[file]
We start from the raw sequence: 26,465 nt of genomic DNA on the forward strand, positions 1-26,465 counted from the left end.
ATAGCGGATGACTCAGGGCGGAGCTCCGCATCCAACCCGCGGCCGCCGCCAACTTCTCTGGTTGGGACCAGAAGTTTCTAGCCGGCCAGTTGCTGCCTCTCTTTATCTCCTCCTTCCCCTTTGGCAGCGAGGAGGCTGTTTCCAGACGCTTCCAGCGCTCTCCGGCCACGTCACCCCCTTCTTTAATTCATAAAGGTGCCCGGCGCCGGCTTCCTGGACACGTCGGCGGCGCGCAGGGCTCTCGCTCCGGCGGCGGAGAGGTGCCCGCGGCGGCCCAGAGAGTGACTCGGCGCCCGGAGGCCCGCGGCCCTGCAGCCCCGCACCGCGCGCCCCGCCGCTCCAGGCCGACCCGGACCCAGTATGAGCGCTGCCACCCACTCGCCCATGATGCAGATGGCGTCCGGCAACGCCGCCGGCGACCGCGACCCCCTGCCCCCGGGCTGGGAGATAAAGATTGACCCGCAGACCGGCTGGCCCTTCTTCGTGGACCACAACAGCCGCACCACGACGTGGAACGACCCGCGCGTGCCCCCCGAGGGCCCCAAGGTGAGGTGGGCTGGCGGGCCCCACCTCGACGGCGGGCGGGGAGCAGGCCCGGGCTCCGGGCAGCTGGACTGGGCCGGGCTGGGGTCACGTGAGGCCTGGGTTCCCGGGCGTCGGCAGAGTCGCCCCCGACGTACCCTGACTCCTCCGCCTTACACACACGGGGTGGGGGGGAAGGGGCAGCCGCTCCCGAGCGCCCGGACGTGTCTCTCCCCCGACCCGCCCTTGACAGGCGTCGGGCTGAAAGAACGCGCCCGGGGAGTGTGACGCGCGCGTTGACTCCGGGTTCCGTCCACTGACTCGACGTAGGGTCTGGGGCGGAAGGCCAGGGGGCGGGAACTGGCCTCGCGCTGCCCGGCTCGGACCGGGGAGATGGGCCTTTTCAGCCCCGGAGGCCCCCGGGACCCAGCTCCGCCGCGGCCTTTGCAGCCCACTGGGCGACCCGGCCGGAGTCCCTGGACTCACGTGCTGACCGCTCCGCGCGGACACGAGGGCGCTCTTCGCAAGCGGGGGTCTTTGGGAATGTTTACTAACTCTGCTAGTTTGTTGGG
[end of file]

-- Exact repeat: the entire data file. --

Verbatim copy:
We start from the raw sequence: 26,465 nt of genomic DNA on the forward strand, positions 1-26,465 counted from the left end.
ATAGCGGATGACTCAGGGCGGAGCTCCGCATCCAACCCGCGGCCGCCGCCAACTTCTCTGGTTGGGACCAGAAGTTTCTAGCCGGCCAGTTGCTGCCTCTCTTTATCTCCTCCTTCCCCTTTGGCAGCGAGGAGGCTGTTTCCAGACGCTTCCAGCGCTCTCCGGCCACGTCACCCCCTTCTTTAATTCATAAAGGTGCCCGGCGCCGGCTTCCTGGACACGTCGGCGGCGCGCAGGGCTCTCGCTCCGGCGGCGGAGAGGTGCCCGCGGCGGCCCAGAGAGTGACTCGGCGCCCGGAGGCCCGCGGCCCTGCAGCCCCGCACCGCGCGCCCCGCCGCTCCAGGCCGACCCGGACCCAGTATGAGCGCTGCCACCCACTCGCCCATGATGCAGATGGCGTCCGGCAACGCCGCCGGCGACCGCGACCCCCTGCCCCCGGGCTGGGAGATAAAGATTGACCCGCAGACCGGCTGGCCCTTCTTCGTGGACCACAACAGCCGCACCACGACGTGGAACGACCCGCGCGTGCCCCCCGAGGGCCCCAAGGTGAGGTGGGCTGGCGGGCCCCACCTCGACGGCGGGCGGGGAGCAGGCCCGGGCTCCGGGCAGCTGGACTGGGCCGGGCTGGGGTCACGTGAGGCCTGGGTTCCCGGGCGTCGGCAGAGTCGCCCCCGACGTACCCTGACTCCTCCGCCTTACACACACGGGGTGGGGGGGAAGGGGCAGCCGCTCCCGAGCGCCCGGACGTGTCTCTCCCCCGACCCGCCCTTGACAGGCGTCGGGCTGAAAGAACGCGCCCGGGGAGTGTGACGCGCGCGTTGACTCCGGGTTCCGTCCACTGACTCGACGTAGGGTCTGGGGCGGAAGGCCAGGGGGCGGGAACTGGCCTCGCGCTGCCCGGCTCGGACCGGGGAGATGGGCCTTTTCAGCCCCGGAGGCCCCCGGGACCCAGCTCCGCCGCGGCCTTTGCAGCCCACTGGGCGACCCGGCCGGAGTCCCTGGACTCACGTGCTGACCGCTCCGCGCGGACACGAGGGCGCTCTTCGCAAGCGGGGGTCTTTGGGAATGTTTACTAACTCTGCTAGTTTGTTGGG